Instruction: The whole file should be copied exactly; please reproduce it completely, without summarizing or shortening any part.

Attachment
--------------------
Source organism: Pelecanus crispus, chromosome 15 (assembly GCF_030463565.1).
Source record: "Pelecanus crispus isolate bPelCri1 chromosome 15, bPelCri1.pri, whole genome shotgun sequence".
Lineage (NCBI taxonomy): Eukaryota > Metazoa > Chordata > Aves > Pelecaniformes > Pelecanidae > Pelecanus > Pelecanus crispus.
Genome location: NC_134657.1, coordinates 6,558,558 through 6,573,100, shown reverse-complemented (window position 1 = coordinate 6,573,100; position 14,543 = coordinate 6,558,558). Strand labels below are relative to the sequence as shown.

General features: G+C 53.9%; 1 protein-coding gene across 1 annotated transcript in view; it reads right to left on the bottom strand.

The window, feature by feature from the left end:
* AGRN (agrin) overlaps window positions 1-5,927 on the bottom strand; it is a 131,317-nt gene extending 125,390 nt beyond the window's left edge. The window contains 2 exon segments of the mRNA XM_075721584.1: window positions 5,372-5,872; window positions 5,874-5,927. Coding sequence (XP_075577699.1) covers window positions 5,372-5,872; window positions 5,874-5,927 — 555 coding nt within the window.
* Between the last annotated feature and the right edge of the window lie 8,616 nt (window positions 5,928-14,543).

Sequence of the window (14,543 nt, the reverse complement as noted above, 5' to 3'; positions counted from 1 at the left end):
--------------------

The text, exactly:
Source organism: Pelecanus crispus, chromosome 15 (assembly GCF_030463565.1).
Source record: "Pelecanus crispus isolate bPelCri1 chromosome 15, bPelCri1.pri, whole genome shotgun sequence".
Lineage (NCBI taxonomy): Eukaryota > Metazoa > Chordata > Aves > Pelecaniformes > Pelecanidae > Pelecanus > Pelecanus crispus.
Genome location: NC_134657.1, coordinates 6,558,558 through 6,573,100, shown reverse-complemented (window position 1 = coordinate 6,573,100; position 14,543 = coordinate 6,558,558). Strand labels below are relative to the sequence as shown.

General features: G+C 53.9%; 1 protein-coding gene across 1 annotated transcript in view; it reads right to left on the bottom strand.

The window, feature by feature from the left end:
* AGRN (agrin) overlaps window positions 1-5,927 on the bottom strand; it is a 131,317-nt gene extending 125,390 nt beyond the window's left edge. The window contains 2 exon segments of the mRNA XM_075721584.1: window positions 5,372-5,872; window positions 5,874-5,927. Coding sequence (XP_075577699.1) covers window positions 5,372-5,872; window positions 5,874-5,927 — 555 coding nt within the window.
* Between the last annotated feature and the right edge of the window lie 8,616 nt (window positions 5,928-14,543).

Sequence of the window (14,543 nt, the reverse complement as noted above, 5' to 3'; positions counted from 1 at the left end):